Firstly let’s look at fat-soluble vitamins, namely vitamin A, D, E and K these are absorbed together with fat from the intestine into the circulatory system.

 

  • Vitamin A: Maintains the health of the epithelium (internal cells) and acts on the retina’s dark adaptation mechanism and a deficiency in this can lead to night blindness
  • Vitamin D: Is essential to the absorption of calcium, which is essential for the maintenance of healthy bones and a deficiency in this can lead to rickets
  • Vitamin E: Protects tissues against damage, promotes normal growth and development and helps in normal red blood cell formation. Essentially a deficiency in Vitamin E can cause muscular dystrophy
  • Vitamin K: Used by the liver for the formation of healthy blood and a deficiency in this can lead to excessive bleeding due to delayed ‘clotting times.’

 

Secondly there are water soluble vitamins like Vitamin C and the B vitamins, these are stored in the body for a brief time (compared to fat soluble vitamins) and are excreted by the kidneys.

 

  • Vitamin C: Essential for the maintenance of bones, teeth and gums, ligaments and blood vessels. It is also necessary for ensuring a normal immune response to infection and is an anti-oxidant.
  • Vitamin B1 (thiamine): Is essential for an efficient running carbohydrate metabolism and a deficiency in this can cause fatigue, irritability and loss of appetite.
  • Vitamin B2 (riboflavin): Is needed for the intracellular metabolism and a deficiency in this can lead to fissures to the corners of the mouth and chapped lips.
  • Vitamin 12: Essential for manufacturing of genetic material in cells and a deficiency can lead to forms of anaemia which in turn can make you feel lethargic.

Equally important is the role certain essential minerals play, such as:

 

  • Calcium: Which is necessary for healthy bones and teeth and helps with nerves, muscles, immunity, blood clotting and producing energy.
  • Phosphorous: Put simply without phosphorus the body would be affected everywhere because it is a part of all cell functions, and is used in cell membranes.
  • Magnesium: Performs essential functions for the body’s use of glucose and the synthesis of chemicals needed for energy.
  • Potassium: Is an electrolyte that is extremely important for maintaining electrical activity for the heart. But its functions are not limited to one system; it also assists with normal growth, nerves and cellular functioning.
  • Copper: Helps with regulation of blood pressure and pulse, the immune system, healing and the production of haemoglobin.

To make it easy on yourself – we offer a variety of multivitamins – check out our range of multivitamin tablets 

References:

Dohm, G. L., Kasperek, G.J., Tapscott, E. B., & Beecher G., R. (1980) Effect of exercise on synthesis and degradation of muscle protein. Biochem. J. 188: 255-262.

Phillips, S., M, Tipton, K. D., Aarsland, A., Wolf, S. E., & Wolfe, R. R. Mixed muscle protein synthesis and breakdown after resistance exercise in humans. (1997) Am. J. Physiol. 273(1 Pt 1): E99-107.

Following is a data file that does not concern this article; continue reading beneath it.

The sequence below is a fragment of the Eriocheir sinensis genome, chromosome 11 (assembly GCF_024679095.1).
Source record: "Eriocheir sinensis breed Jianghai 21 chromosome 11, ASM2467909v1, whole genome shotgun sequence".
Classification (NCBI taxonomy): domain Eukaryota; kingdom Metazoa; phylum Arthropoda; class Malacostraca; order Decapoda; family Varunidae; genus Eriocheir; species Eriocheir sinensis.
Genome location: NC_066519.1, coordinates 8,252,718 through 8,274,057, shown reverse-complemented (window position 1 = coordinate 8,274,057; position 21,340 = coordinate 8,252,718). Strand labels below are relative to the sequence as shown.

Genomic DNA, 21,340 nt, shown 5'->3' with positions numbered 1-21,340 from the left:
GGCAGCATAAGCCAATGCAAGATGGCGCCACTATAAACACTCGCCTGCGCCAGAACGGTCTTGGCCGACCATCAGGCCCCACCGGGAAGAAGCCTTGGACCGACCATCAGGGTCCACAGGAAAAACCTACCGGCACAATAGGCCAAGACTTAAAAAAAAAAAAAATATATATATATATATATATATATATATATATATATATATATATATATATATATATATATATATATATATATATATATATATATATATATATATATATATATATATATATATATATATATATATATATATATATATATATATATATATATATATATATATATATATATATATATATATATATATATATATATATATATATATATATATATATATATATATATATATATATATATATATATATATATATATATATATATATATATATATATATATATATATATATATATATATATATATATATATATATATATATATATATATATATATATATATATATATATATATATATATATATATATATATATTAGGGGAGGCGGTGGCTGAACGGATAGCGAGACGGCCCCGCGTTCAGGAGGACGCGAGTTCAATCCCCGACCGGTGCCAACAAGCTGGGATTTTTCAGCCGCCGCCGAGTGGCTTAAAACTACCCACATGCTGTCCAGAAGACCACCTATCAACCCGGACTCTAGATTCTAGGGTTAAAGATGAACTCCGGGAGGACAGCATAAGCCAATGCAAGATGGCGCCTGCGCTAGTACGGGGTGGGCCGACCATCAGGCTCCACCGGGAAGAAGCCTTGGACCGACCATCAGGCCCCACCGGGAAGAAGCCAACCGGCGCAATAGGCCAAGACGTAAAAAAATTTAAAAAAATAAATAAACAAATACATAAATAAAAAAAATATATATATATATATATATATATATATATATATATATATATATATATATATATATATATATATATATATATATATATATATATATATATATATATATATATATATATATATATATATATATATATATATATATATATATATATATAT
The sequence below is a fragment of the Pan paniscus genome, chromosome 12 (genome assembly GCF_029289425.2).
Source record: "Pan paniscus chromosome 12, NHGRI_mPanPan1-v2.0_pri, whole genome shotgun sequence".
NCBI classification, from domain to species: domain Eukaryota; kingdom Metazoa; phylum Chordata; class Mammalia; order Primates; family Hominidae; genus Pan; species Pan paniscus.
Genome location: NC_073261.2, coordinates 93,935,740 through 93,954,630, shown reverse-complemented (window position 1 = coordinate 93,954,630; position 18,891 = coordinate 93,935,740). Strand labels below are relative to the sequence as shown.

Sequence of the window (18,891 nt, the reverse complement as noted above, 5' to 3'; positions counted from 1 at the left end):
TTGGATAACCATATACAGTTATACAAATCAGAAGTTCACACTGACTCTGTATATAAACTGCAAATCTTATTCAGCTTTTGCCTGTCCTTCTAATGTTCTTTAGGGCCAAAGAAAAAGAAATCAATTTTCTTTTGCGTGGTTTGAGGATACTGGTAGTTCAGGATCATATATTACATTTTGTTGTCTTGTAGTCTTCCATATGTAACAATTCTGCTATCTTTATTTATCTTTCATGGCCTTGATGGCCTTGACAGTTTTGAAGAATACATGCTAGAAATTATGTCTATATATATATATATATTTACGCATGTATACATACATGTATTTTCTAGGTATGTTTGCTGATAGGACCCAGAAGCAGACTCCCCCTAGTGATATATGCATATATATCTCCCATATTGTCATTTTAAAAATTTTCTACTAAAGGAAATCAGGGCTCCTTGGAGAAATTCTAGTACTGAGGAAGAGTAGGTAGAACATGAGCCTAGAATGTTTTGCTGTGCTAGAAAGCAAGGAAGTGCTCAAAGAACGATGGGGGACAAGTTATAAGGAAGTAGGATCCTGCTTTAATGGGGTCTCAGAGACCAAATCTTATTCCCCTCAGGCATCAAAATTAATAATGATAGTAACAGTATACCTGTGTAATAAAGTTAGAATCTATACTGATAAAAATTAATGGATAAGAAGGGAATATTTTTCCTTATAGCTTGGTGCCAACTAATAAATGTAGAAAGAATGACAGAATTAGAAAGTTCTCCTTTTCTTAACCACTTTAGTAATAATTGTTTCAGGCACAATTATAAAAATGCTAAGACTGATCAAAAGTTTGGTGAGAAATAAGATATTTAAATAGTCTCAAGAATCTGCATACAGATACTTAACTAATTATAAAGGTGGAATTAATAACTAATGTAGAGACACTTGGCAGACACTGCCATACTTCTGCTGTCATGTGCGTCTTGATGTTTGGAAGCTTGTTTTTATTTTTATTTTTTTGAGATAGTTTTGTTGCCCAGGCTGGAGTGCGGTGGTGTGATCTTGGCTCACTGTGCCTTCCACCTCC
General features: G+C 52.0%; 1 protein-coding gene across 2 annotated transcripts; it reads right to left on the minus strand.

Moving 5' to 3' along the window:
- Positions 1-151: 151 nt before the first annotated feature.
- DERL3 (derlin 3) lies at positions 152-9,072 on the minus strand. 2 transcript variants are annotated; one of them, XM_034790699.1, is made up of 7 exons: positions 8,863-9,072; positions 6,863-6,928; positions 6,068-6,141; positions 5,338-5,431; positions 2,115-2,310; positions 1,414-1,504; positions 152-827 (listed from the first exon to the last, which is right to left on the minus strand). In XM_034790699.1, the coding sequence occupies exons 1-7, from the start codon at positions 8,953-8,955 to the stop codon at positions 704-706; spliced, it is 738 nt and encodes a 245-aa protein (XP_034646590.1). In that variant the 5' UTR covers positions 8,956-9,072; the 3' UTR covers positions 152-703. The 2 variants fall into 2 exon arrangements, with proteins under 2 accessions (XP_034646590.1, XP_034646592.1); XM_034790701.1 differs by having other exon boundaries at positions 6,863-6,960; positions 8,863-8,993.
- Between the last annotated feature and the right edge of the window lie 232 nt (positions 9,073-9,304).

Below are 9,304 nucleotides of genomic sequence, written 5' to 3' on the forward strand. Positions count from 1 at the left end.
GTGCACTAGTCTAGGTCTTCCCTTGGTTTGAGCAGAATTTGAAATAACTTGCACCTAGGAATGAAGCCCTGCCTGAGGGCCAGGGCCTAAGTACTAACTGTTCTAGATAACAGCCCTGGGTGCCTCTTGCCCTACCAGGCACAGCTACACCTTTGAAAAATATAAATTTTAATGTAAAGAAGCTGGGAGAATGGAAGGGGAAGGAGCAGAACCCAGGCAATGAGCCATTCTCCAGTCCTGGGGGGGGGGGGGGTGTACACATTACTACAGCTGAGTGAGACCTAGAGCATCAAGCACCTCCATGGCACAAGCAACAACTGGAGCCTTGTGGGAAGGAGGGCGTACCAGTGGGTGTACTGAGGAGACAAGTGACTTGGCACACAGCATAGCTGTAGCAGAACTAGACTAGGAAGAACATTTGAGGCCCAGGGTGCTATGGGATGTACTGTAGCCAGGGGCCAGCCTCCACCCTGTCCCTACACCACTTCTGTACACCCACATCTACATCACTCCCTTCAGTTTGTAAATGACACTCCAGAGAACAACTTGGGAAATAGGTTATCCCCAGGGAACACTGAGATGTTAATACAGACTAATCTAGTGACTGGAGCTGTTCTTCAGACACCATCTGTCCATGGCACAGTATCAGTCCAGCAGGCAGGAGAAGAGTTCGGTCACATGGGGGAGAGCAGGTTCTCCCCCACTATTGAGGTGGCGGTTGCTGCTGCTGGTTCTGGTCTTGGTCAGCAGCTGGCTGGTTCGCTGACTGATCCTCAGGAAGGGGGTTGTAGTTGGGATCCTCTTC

Gautsch, T. A., Anthony, J. C., Kimball, S. R., Paul, G. L., Layman, D. K., & Jefferson, L. S. (1998) Availability of eIF4E regulates skeletal muscle protein synthesis during recovery from exercise. Am. J. Physiol. 274(2 Pt 1):C406-414.

Levenhagen, D. K., Carr, C., Carlson, M. G., Maron, D.J., Borel, M. J., Flakoll, P. J. (2002) Postexercise protein intake enhances whole-body and leg protein accretion in humans. Med Sci Sports Exerc. 34(5):828-37.

Anthony, J. C., Yoshizawa, F., Anthony, T. G., Vary, T. C., Jefferson, L. S., & Kimball, S. R. (2000) Leucine stimulates translation inititation in skeletal muscle of postabsorptive rats via a rapamycin-sensitive pathway. J. Nutr. 130: 2413-2419.

Crozier, S. J., Kimball, S.R., Emmert, S. W., Anthony, J. C., & Jefferson, L.S. (2005) Oral leucine administration stimulates protein synthesis in rat skeletal muscle. J. Nutr. 135: 376-382.

Bolster, D. R., Crozier, S. J., Kimball, S. R., & Jefferson, L. S. (2002) AMP-activated protein kinase suppresses protein synthesis in rat skeletal muscle through down-regulated mammalian target of rapamycin (mTOR) signaling. J. Biol. Chem. 277: 23977-23980.

Merrick, W. C., & Hershey, J. W. B. (2000) The pathway and mechanism of initiation of protein synthesis. In: Sonnenberg N, Hershey JWB, Mathews MB, editors. Translational control of gene expression. Cold Spring Harbor Laboratory Press.*

Bolster, D. R., Vary, T. C., Kimball, S. R., & Jefferson, L. S. (2004) Leucine Regulates Translation Initiation in Rat Skeletal Muscle Via Enhanced eIF4G Phosphorylation. J. Nutr. 134: 1704-1710.

Koopman R, Wagenmakers AJ, Manders RJ, Zorenc AH, Senden JM, Gorselink M, Keizer HA, van Loon LJ. (2005) Combined ingestion of protein and free leucine with carbohydrate increases postexercise muscle protein synthesis in vivo in male subjects. Am. J. Physiol. Endocrinol. Metab. 288(4): E645-653.

 

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tpwnutritionist

tpwnutritionist

Getting down to business with the very best supplements and food, TPW™ Nutritionist has an incredible amount of knowledge on all things sports nutrition. With a Masters in Sports nutrition, some say TPW™ Nutritionist is a bit of a know it all, but we love that!